Implications and Conclusion

This study has several implications for policy and practice. First, the rhetoric and ideological positions undergirding policies designed to punish student activists engaged in disruptive protest reinforce institutionalized white supremacy (see Davis, 2017). While the policies themselves do not explicit mention racially minoritized student activists, findings from the Higher Education Research Institute’s annual freshman survey (Eagen, Stolzenberg, Bates, Aragon, Suchard, & Rios-Aguilar, 2015) detail these students are disproportionately likely to participate in protests, whether on campus or beyond. Secondly, a critical race analysis of policies that present as race-neutral reveal that implementation and enforcement routinely subject racially minoritized people to higher levels of scrutiny, applicability, and punishment. Therefore, it is essential for higher education policy makers and practitioners to reframe their understanding of such policies. In particular, administrators should reject the false equivalencies in which the hypothetical, ideological, and philosophical risks associated with the so-called meritocratic debate of ideas in postsecondary institutions, which are racially structured (see Gillborn, 2009, 2014), are considered the same as the material consequences encountered by already vulnerable student populations engaged in sociopolitical resistance.

To be clear, the policymakers and institutional leaders who adopt such policies are engaging in broadly fascist governance practices. The state and its acting agents (i.e., state-governed postsecondary systems and institutions) are attempting not merely to suppress, but also to criminalize the rights of students to contest the presence of anti-Black, anti-Muslim, and anti-immigrant rhetoric and other racist worldviews on-campus. In so doing, they invoke free speech protections to primarily preserve the rights of white nationalist and white supremacist speakers (e.g., Ben Shapiro and Richard Spencer) to engage in “risk-free racism” (Gillborn, 2009). At the campus level, such policies, whether created locally or deferentially to higher jurisdictional powers, come into direct conflict with colleges’ and universities’ espoused commitments to and strategic plans for diversity, equity, and inclusion. In many instances, policies that suppress acts of dissent against the longstanding presence of violent hate speech undermine these commitments by exposing an institution’s “rhetoric of discontinuity” (Grainger, 1974, p. 115; see also Jablonksi, 1979, 1980).


  • Broadhurst, C., & Martin, G. (Eds.) (2014). Radical academia?: Understanding campus climates for campus activists. San Francisco, CA: Jossey Bass.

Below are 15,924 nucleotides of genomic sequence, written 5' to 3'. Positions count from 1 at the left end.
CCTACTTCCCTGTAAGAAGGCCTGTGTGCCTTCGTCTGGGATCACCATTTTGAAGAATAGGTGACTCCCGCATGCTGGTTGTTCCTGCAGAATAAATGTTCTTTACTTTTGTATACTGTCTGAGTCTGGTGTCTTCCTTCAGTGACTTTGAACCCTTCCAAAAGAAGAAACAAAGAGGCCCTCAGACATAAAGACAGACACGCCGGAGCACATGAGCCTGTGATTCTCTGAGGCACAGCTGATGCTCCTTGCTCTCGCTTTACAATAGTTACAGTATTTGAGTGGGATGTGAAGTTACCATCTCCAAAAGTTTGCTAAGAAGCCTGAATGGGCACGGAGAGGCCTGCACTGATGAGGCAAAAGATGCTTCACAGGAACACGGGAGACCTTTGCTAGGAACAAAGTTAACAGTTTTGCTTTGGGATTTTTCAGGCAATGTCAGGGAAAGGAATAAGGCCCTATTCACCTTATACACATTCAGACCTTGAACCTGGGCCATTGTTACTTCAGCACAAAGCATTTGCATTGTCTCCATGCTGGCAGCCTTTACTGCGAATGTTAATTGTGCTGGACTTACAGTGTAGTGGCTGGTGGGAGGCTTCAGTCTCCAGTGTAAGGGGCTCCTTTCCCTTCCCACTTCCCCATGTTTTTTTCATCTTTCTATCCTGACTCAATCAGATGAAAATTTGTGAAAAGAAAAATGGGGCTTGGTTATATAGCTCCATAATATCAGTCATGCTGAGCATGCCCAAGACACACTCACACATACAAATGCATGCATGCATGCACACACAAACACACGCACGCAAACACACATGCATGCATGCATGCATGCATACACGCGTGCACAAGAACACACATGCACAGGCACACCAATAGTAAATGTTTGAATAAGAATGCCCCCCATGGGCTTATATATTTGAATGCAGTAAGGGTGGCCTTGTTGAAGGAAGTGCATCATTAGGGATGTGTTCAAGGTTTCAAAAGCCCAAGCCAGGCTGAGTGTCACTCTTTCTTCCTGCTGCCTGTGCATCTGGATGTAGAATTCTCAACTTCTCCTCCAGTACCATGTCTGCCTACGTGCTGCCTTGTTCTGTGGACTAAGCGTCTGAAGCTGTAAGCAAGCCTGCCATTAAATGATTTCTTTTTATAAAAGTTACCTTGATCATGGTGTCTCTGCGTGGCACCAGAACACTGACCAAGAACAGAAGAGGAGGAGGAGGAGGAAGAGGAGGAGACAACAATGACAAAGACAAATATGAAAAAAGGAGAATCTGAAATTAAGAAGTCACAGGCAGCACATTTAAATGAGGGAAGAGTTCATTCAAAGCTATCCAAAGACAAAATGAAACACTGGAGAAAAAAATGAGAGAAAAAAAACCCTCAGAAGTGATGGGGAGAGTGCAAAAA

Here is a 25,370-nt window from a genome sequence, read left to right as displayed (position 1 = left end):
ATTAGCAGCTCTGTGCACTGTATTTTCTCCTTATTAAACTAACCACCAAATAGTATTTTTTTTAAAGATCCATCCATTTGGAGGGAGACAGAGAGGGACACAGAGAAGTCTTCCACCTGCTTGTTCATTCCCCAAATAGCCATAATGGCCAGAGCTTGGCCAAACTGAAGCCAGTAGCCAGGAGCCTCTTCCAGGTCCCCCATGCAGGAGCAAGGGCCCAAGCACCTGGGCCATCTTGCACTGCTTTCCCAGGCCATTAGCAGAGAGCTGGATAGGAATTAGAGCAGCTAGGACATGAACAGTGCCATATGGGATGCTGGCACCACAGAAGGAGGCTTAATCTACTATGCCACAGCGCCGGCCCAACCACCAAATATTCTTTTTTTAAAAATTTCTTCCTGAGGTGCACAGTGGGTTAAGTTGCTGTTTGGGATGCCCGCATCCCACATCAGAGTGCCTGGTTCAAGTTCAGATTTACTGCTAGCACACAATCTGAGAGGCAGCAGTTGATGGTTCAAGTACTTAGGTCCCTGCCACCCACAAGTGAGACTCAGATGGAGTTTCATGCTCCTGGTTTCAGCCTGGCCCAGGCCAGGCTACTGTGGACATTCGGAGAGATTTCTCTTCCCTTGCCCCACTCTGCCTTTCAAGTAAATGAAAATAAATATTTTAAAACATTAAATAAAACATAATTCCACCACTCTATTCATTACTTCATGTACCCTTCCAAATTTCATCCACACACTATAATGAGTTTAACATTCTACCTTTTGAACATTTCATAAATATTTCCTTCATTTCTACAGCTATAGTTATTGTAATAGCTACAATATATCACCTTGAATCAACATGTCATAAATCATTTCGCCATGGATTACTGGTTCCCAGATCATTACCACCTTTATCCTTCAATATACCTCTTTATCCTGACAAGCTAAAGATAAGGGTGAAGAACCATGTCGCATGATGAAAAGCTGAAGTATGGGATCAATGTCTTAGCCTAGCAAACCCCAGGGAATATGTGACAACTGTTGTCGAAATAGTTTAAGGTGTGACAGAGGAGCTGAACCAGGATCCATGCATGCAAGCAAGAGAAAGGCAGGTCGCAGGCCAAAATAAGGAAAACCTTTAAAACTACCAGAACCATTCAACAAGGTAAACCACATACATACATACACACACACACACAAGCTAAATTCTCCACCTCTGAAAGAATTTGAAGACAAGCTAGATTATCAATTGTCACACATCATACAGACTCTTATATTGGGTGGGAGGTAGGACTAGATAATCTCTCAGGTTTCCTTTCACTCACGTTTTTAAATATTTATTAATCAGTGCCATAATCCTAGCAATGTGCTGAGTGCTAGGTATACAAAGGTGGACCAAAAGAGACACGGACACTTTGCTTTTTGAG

• Davis III, C. H. F. (2017, October 18). A dangerous precedent. Inside Higher Ed. Retrieved from
  • Eagan, K., Stolzenberg, E. B., Bates, A. K., Aragon, M. C., Suchard, M. R., & Rios-Aguilar, C. (2015). The American freshman: National norms fall 2015. Los Angeles, CA: Higher Education Research Institute, UCLA.
  • Gillborn, D. (2009). Risk-free racism: Whiteness and so-called “free speech.” Wake Forest Law Review, 44, 535-555.
  • Gillborn, D. (2014). Racism as policy: A critical race analysis of education reforms in the United States and England. The Educational Forum, 78, 26-41.
  • Golash-Boza, T., & Valdez, Z. (2018). Nested contexts of reception: Undocumented students at the University of California, Central. Sociological Perspectives, 1–18.
  • Goldwater Institute. (2018). Nebraska becomes latest state to consider campus free speech bill based on Goldwater Institute model. Retrieved from
  • Grainger, R. (1974). The language of rite. London, UK: Darton, Longman & Todd.
  • Jablonski, C. J. (1979). Institutional rhetoric and radical change: The case of the contemporary Roman Catholic church in America, 1947-1977 (unpublished doctoral dissertation). Purdue University, Purdue, IN.
  • Jablonski, C. J. (1980). Promoting radical change in the Roman Catholic church: Rhetorical requirements, problems, and strategies of the American bishops. Central States Speech Journal, 31, 282-289.
  • Kurtz, S., Manly, J., & Butcher, J. (2017). Campus free speech act: A legislative proposal. Phoenix, AZ: Goldwater Institute.
  • Merriam, S. B. (1998). Qualitative research and case study applications in education. San Francisco, CA: Jossey-Bass.
  • Morgan, D. L., & Davis III, C. H. F. (2019). Student activism, politics, and campus climate in higher education. New York: Routledge.
  • Portes, A., & Rumbaut, R. G. (2006). Immigrant America: A portrait (3rd ed.). Berkeley, CA: University of California Press.
  • Restore Campus Free Speech Act, N.C. General Statutes Chapter 116 Article 36, Higher Education § 116-300 (N.C. Stat. 2017).
  • Rhoads, R. A. (1998). Student protest and multicultural reform: Making sense of campus unrest in the 1990s. The Journal of Higher Education, 69(6), 621-646.
  • Stake, R. E. (1995). The art of case study research. Thousand Oaks, CA: SAGE Publications.
  • Windt, O. (1986). Presidential Rhetoric: Definition of a Field of Study. Presidential Studies Quarterly, 16(1), 102–116.
  • Worthington, R., & Rhoads, R. (Eds.). (2016). Student activism [Special issue]. Journal of Diversity in Higher Education, 9(3).
  • Yin, R. K. (2002). Case study research: Design and methods. Thousand Oaks, CA: SAGE Publications.
    1. The decision was nearly unanimous with only one Regent, former state schools superintendent Tony Evers, dissenting to support the policy.return to text